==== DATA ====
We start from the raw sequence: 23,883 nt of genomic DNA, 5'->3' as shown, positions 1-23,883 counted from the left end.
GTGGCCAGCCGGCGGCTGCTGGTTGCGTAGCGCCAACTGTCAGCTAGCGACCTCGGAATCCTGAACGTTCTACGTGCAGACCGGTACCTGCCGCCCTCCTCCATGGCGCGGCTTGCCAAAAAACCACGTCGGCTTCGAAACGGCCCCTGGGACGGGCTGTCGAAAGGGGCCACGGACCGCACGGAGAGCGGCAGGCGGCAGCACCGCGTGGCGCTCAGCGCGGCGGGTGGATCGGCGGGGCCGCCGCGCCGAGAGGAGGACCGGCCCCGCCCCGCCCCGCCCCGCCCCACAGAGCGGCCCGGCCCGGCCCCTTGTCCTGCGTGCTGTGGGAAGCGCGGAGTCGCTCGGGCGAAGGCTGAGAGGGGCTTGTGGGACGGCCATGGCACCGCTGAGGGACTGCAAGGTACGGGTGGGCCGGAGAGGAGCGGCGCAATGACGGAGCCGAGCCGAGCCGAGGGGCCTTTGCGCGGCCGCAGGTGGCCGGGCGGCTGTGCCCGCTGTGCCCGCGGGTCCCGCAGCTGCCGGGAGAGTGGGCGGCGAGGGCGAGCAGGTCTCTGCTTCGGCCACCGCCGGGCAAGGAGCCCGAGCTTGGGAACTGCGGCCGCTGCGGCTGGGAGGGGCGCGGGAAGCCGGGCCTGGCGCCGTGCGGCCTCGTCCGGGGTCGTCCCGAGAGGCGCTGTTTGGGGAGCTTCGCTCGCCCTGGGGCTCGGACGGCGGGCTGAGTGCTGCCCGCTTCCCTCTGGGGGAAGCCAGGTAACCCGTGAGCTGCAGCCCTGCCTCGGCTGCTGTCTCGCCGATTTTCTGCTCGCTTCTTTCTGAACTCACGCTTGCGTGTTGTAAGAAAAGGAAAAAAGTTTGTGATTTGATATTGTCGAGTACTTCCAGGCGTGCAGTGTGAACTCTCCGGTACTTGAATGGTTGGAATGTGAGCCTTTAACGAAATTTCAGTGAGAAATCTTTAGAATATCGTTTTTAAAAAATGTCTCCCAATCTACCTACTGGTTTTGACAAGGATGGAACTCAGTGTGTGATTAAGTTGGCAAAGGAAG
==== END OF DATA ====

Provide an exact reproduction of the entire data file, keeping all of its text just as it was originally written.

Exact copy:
We start from the raw sequence: 23,883 nt of genomic DNA, 5'->3' as shown, positions 1-23,883 counted from the left end.
GTGGCCAGCCGGCGGCTGCTGGTTGCGTAGCGCCAACTGTCAGCTAGCGACCTCGGAATCCTGAACGTTCTACGTGCAGACCGGTACCTGCCGCCCTCCTCCATGGCGCGGCTTGCCAAAAAACCACGTCGGCTTCGAAACGGCCCCTGGGACGGGCTGTCGAAAGGGGCCACGGACCGCACGGAGAGCGGCAGGCGGCAGCACCGCGTGGCGCTCAGCGCGGCGGGTGGATCGGCGGGGCCGCCGCGCCGAGAGGAGGACCGGCCCCGCCCCGCCCCGCCCCGCCCCACAGAGCGGCCCGGCCCGGCCCCTTGTCCTGCGTGCTGTGGGAAGCGCGGAGTCGCTCGGGCGAAGGCTGAGAGGGGCTTGTGGGACGGCCATGGCACCGCTGAGGGACTGCAAGGTACGGGTGGGCCGGAGAGGAGCGGCGCAATGACGGAGCCGAGCCGAGCCGAGGGGCCTTTGCGCGGCCGCAGGTGGCCGGGCGGCTGTGCCCGCTGTGCCCGCGGGTCCCGCAGCTGCCGGGAGAGTGGGCGGCGAGGGCGAGCAGGTCTCTGCTTCGGCCACCGCCGGGCAAGGAGCCCGAGCTTGGGAACTGCGGCCGCTGCGGCTGGGAGGGGCGCGGGAAGCCGGGCCTGGCGCCGTGCGGCCTCGTCCGGGGTCGTCCCGAGAGGCGCTGTTTGGGGAGCTTCGCTCGCCCTGGGGCTCGGACGGCGGGCTGAGTGCTGCCCGCTTCCCTCTGGGGGAAGCCAGGTAACCCGTGAGCTGCAGCCCTGCCTCGGCTGCTGTCTCGCCGATTTTCTGCTCGCTTCTTTCTGAACTCACGCTTGCGTGTTGTAAGAAAAGGAAAAAAGTTTGTGATTTGATATTGTCGAGTACTTCCAGGCGTGCAGTGTGAACTCTCCGGTACTTGAATGGTTGGAATGTGAGCCTTTAACGAAATTTCAGTGAGAAATCTTTAGAATATCGTTTTTAAAAAATGTCTCCCAATCTACCTACTGGTTTTGACAAGGATGGAACTCAGTGTGTGATTAAGTTGGCAAAGGAAG